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Wednesday, February 15, 2012

Mishpatim, Shemos 22:21. Afflicting Widows and Orphans

כא כל אלמנה ויתום לא תענון.  כב אם ענה תענה אותו כי אם צעוק יצעק אלי שמוע אשמע צעקתו.  כג וחרה אפי והרגתי אתכם בחרב והיו נשיכם אלמנות ובניכם יתומים. 

והיו נשיכם אלמנות: ממשמע שנאמר והרגתי אתכם, איני יודע שנשיכם אלמנות ובניכם יתומים, אלא הרי זו קללה אחרת, שיהיו הנשים צרורות כאלמנות חיות, שלא יהיו עדים למיתת בעליהן ותהיינה אסורות להנשא והבנים יהיו יתומים, שלא יניחום בית דין לירד לנכסי אביהם לפי שאין יודעים אם מתו אם נשבו:

The passuk says that if a person afflicts a widow or orphan, if they cry out to Hashem He will listen and His anger will burn and the oppressor will be killed, and his wife will be a widow and his children orphans.  Rashi asks, if he is killed, then to say that his wife will be a widow and his children orphans is redundant.  Rashi answers that there will be a double tragedy- that there will be no witnesses to his death, and his wife will never be able to marry for fear that her husband is still alive; his heirs will never be able to take over their estate because the court will require proof of their father's death.  Thus, the passuk is saying that his wife will forever remain a widow and his children forever orphans.  Their loss will be ongoing- they will never have the closure that would allow them to move on to a normal life.

For some reason, I feel a special desire to say something from Harav Baruch Sorotzkin.  Here is a true mussar haskeil from Harav Baruch Sorotzkin, as relayed by Harav Shimon Kalman Goldstein, who learned with him bechavrusa second seder for seven years.

1.  What is the Middah Ke'neged Middah underlying the terrible punishment here?  What is it in his behavior that warrents the punishment that his wife will be left forever disconsolate and his children unable to use what he left for them?   

2.  Why are so many words repeated in these pesukim?  ענה תענה, צעוק יצעק, and שמוע אשמע?  

Harav Sorotzkin answered that when you hurt a regular person, the pain he suffers is from what you did to him.  When you hurt a widow or an orphan, not only do they suffer the pain of the wound you inflict, but the widow knows that if her husband were alive, he would protect her- but he died.  The orphans know that if their father were alive, he would protect them, they wouldn't be miserable and abandoned- but he died and left them alone.  When you hurt a widow or an orphan, you are hurting them twice.  Not only do they suffer the pain of what you did directly, but they re-experience their loss of their husband and their father, you open an old wound and multiply their pain.  The Ribono shel Olam says, if  ענה תענה, if you inflict this double pain, and  צעוק יצעק אלי, then שמוע אשמע, I will do to you what you did to them.  Your family will not only lose you, but the pain of their loss will never end.  Your widow will never be able to re-marry, and your children never will gain access to what you put away for them.  Every day they will be reminded that you are not there.  


Anonymous said...

how does Hashem's anger at the oppressor help the victim? even if she/he actually learns of the killing, is something so drastic as death what she/he wants to hear (is that what they cried out should occur)?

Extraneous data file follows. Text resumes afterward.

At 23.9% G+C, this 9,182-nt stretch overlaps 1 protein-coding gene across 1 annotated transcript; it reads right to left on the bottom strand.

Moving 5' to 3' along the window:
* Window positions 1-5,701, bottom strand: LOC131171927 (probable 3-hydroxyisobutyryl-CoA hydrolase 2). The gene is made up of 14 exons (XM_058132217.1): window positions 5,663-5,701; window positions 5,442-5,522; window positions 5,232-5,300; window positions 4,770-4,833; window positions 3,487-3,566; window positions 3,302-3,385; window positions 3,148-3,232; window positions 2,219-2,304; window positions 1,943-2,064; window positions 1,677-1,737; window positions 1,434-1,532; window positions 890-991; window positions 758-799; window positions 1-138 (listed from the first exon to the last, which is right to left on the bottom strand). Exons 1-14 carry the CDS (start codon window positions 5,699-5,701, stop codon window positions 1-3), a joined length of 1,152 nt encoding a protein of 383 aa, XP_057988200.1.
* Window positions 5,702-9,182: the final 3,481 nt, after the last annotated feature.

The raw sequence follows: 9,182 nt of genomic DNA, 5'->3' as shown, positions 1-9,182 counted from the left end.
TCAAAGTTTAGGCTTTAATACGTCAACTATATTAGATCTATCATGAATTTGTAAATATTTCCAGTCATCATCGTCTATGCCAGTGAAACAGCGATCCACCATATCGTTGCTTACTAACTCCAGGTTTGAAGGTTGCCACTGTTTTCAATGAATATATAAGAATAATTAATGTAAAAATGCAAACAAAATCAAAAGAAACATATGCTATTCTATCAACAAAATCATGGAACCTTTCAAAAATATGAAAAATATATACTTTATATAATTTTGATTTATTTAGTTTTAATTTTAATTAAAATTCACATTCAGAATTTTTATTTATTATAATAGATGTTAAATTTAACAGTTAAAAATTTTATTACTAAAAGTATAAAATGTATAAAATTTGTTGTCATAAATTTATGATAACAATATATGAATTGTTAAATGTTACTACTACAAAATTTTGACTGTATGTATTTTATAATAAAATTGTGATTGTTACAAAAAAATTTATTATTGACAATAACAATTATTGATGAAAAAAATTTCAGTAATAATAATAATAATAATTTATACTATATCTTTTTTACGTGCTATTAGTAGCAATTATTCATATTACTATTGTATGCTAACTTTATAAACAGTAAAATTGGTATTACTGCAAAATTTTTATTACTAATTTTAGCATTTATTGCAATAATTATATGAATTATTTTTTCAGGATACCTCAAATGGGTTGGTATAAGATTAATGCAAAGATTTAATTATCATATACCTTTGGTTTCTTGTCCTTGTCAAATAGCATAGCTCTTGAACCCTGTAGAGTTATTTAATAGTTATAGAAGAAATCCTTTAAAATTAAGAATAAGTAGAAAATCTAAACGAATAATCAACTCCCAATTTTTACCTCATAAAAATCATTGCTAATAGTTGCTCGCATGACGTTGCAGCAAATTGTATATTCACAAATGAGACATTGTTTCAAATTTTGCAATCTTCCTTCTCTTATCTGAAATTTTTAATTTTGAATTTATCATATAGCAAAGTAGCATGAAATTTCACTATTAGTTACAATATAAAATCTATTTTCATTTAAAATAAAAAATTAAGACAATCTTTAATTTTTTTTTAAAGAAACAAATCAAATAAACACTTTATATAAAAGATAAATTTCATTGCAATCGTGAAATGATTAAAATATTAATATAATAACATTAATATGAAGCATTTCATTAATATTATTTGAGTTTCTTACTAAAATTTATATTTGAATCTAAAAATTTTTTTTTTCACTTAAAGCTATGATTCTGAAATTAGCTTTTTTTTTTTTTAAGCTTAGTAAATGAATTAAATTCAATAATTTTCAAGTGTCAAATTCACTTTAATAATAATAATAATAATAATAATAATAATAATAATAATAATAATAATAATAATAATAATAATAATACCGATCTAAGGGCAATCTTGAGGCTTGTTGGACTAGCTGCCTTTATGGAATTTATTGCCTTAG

what's Hashem's logic here? if
He opposes oppression of widows & orphans, why then would He decide to make* more of them, & those with the worst possible plight (neverending pain**)?
what, it's wrong for us to do, but okay for Him ('do as I say, not as I do')?
or is His threat of payback so
intimidating that He'll never need
to execute? but we know that such victimization nonetheless occurred!

*collateral damage, like a breath of fresh air!

**do the oppressor's wife & child
necessarily & knowingly benefit from their husband's/father's exploitation of the widow/orphan?
are they in every case in a position to protest his
mistreatings, but don't?
(maybe one can imagine that only where the above 2 conditions apply, does the victim cry out--
"IF they cry out to Hashem He will listen" [though the "if" then resonates less with what Rav Feivelsohn says in the name of Rav Levenstein, penultimate paragraph, jan. 26])

Eliezer said...

Punishment is not the same as compensation. Our theory of punishment is midda k'neged midda, that the evil action creates consequences, like putting your finger into the electrical outlet has consequences. The consequence of sin is suffering.

The suffering of the innocent is the foundation stone of atheism. It has puzzled everything in creation, from angel to prophet. How it fits into our image of a loving God is a fine question. I wonder if we'll ever have an answer.

But I do know that there are some sins that effect the innocent people around the evildoer: These include false oaths, failure to fulfill promises, engendering divisions and fighting in a community, and this- causing pain to widows and orphans.

In any case, the Gemara says that G-d engineers the existence of the weak and helpless so that we can become Godlike by lifting them up.

Anonymous said...

the comment "if He opposes oppression of widow & orphans, why
...make more" needs clarification:
the states of widowhood & parentlessness are irreducibly
oppressive in themselves (so to
make more of each is to oppress
more of each, even before the addition of human oppressors or of
Neverending pain, even after communal compassion)

this is more than midan k'neged midah (if by that we mean a certain
symmetry)-- did the oppressor kill
(as Hashem kills him) the husband of the widow, or the father of the child? did he permanently prevent
her remarriage, or his receipt of
inheritance (even if he did cause
them a temporary double pain)?